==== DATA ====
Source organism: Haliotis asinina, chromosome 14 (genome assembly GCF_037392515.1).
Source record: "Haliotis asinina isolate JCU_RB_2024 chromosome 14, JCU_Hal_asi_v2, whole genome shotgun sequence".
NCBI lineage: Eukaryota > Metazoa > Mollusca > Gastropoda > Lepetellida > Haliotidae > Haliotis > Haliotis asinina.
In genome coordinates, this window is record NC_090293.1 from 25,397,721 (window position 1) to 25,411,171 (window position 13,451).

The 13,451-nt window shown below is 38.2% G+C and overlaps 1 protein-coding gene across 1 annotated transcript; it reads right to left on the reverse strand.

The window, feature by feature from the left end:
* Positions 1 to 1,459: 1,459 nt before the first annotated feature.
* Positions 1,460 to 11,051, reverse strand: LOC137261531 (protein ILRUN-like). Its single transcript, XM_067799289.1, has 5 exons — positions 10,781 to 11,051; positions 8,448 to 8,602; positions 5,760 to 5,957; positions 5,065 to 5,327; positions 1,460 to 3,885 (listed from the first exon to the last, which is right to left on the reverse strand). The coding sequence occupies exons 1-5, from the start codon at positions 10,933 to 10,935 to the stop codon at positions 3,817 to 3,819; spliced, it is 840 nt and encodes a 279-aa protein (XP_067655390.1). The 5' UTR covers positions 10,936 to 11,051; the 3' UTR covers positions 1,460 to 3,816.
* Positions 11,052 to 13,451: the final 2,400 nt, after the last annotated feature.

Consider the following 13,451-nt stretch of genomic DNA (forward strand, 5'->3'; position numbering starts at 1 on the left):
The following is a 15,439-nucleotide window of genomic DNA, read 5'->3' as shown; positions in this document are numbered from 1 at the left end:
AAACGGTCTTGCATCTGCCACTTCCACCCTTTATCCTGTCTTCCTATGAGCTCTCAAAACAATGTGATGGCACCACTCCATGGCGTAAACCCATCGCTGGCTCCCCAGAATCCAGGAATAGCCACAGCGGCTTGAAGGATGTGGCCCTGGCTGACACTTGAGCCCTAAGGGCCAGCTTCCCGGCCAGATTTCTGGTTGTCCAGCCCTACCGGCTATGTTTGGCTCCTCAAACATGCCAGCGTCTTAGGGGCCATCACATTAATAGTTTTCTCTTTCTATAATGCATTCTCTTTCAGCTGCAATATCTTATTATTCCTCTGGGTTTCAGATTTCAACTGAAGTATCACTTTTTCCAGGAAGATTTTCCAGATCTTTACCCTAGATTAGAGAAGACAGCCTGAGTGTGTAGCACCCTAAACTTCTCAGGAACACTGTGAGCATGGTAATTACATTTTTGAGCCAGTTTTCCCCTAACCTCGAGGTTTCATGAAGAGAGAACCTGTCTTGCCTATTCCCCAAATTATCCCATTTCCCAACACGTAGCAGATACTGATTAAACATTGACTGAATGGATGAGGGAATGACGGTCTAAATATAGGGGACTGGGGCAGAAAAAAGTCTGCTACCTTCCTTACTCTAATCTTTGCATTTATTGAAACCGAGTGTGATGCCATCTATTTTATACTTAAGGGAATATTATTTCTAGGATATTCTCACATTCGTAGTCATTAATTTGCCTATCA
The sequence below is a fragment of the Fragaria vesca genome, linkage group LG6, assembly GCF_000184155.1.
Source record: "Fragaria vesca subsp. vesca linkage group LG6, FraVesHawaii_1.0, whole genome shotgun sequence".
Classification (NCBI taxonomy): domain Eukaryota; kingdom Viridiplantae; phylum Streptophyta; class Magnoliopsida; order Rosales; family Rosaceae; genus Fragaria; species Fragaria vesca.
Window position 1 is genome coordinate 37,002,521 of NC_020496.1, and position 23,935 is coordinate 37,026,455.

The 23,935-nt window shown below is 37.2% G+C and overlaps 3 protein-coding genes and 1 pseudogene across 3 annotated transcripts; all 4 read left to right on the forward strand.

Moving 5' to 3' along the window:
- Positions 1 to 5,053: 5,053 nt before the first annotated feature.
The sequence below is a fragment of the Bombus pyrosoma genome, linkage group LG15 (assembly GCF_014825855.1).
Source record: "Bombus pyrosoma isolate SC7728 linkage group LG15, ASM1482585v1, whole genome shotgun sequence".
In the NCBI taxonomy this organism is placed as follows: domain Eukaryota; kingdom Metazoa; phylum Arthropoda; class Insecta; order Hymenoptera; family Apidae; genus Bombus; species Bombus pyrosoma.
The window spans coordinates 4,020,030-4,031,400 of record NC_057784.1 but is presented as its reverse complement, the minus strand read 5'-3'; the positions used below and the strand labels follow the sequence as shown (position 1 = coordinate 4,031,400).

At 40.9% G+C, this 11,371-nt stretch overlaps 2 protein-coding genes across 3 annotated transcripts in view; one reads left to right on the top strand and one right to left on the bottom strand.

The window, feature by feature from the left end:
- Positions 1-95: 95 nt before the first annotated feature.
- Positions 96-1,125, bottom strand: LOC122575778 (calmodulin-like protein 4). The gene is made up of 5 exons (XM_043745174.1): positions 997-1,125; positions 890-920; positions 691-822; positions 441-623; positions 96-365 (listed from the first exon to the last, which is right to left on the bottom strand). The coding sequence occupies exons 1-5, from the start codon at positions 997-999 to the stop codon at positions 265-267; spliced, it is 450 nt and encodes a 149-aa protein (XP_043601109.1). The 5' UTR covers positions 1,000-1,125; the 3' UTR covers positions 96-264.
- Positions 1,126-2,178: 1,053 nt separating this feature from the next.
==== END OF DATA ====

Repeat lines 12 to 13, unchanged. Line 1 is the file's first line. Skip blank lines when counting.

AAACGGTCTTGCATCTGCCACTTCCACCCTTTATCCTGTCTTCCTATGAGCTCTCAAAACAATGTGATGGCACCACTCCATGGCGTAAACCCATCGCTGGCTCCCCAGAATCCAGGAATAGCCACAGCGGCTTGAAGGATGTGGCCCTGGCTGACACTTGAGCCCTAAGGGCCAGCTTCCCGGCCAGATTTCTGGTTGTCCAGCCCTACCGGCTATGTTTGGCTCCTCAAACATGCCAGCGTCTTAGGGGCCATCACATTAATAGTTTTCTCTTTCTATAATGCATTCTCTTTCAGCTGCAATATCTTATTATTCCTCTGGGTTTCAGATTTCAACTGAAGTATCACTTTTTCCAGGAAGATTTTCCAGATCTTTACCCTAGATTAGAGAAGACAGCCTGAGTGTGTAGCACCCTAAACTTCTCAGGAACACTGTGAGCATGGTAATTACATTTTTGAGCCAGTTTTCCCCTAACCTCGAGGTTTCATGAAGAGAGAACCTGTCTTGCCTATTCCCCAAATTATCCCATTTCCCAACACGTAGCAGATACTGATTAAACATTGACTGAATGGATGAGGGAATGACGGTCTAAATATAGGGGACTGGGGCAGAAAAAAGTCTGCTACCTTCCTTACTCTAATCTTTGCATTTATTGAAACCGAGTGTGATGCCATCTATTTTATACTTAAGGGAATATTATTTCTAGGATATTCTCACATTCGTAGTCATTAATTTGCCTATCA
The sequence below is a fragment of the Fragaria vesca genome, linkage group LG6, assembly GCF_000184155.1.